I know not everybody will agree with my decision. Frankly, in my book, all three finalists are winners. Judging them was tricky business because so often it was like comparing apples, oranges and kumquats.
Each story had its own merits. Each recipe was good and had its vocal supporters.
Susan Jones' Strawberry Trifle story was charming and fantastic. That a non-cook's "bring a dish" anxiety was extinguished by serendipity, when a scrap of paper blowing in the wind on recycling day caught her attention, is appealing for anyone who's struggled in the kitchen.
Patricia Mulvey's story was about how her Ensenada Slaw came out of a crazy trip from hell to Mexico. I think "Maximo's Auto Repair and Beauty Supply Shop" will be burned in my brain for the rest of my life. Screwball comedy — when it happens off-screen — is also very, very appealing, and Pat is an expressive storyteller, for sure.
But Marti Olesen's story was stealthy. On the surface, it was simple: She hears about a recipe with ingredients that seem odd together, she tries it, she doesn't like it. But then she learns the secret: It's in the layering. She tries it again and loves it so much she plants a garden to better enjoy this summer sandwich. Her dedication to this thing that didn't seem like it would taste all that good is also appealing.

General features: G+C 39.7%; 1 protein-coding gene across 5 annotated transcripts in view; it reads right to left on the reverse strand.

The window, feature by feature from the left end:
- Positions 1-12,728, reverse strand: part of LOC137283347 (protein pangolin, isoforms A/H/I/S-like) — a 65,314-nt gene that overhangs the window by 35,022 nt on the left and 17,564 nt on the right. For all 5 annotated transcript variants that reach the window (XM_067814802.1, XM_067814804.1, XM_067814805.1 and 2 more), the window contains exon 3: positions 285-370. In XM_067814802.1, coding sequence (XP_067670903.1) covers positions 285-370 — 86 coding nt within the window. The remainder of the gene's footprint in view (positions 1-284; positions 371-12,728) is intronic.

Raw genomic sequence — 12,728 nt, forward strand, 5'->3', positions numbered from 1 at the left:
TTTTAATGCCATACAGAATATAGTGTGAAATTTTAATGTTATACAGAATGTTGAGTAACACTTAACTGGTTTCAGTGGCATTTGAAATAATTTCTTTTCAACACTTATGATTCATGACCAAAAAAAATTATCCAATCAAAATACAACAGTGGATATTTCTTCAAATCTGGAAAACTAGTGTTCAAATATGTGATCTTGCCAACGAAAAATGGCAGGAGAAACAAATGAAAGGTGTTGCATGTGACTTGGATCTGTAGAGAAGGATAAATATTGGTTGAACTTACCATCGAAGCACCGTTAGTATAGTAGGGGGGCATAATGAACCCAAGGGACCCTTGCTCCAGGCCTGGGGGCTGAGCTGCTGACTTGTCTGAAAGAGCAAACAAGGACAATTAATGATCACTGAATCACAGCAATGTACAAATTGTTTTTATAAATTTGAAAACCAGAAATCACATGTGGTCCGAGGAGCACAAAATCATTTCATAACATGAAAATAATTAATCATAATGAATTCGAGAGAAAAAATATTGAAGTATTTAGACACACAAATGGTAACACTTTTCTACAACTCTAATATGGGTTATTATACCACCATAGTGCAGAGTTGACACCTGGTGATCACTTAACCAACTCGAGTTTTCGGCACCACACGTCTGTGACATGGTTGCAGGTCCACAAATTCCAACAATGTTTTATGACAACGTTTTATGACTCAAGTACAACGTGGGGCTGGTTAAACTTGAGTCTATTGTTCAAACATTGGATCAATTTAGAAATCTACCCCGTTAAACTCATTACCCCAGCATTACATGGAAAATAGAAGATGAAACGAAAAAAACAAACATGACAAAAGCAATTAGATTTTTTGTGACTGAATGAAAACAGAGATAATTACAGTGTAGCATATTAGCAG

At our NPR headquarters, I made each recipe for a Taste of Summer taste test. They were all easy to do, included seasonal ingredients and earned a summer cook's vote of gratitude for not requiring an oven or a stove top.
But here's one thing that gave the summer sandwich an edge: It has high shareability, in that it's a recipe people really, really want to share.
Over and over, pro-sandwich listeners wrote in along these lines: "I couldn't believe this sandwich, with its white cheddar cheese, tomato, cucumber, onion and crunchy peanut butter combo, could possibly be that good. So I made it. I loved it. I loved it so much I made another. I made my kids try it. They loved it. I cannot wait to make it again."
This high shareability quotient was driven home during our taste test.
While not everybody sampling was Team Sandwich, everybody who was Team Sandwich was emphatically and surprisingly Team Sandwich, and their enthusiasm was infectious. You could practically hear the buzz around the table as people not involved with the taste test were pulled in to try the sandwich. As engineer Stu Rushfield, who'd heard all the Taste of Summer stories, put it: "I wouldn't say no to any of these recipes. But the one I'd make again is the sandwich. Because it's just so strange. And so good."
Thanks to everyone who participated in our contest. It was a lot of fun. I'm off to make another sandwich now. The crunchy peanut butter really does make it.
Melissa Gray is the producer of All Things Considered's Found Recipes series.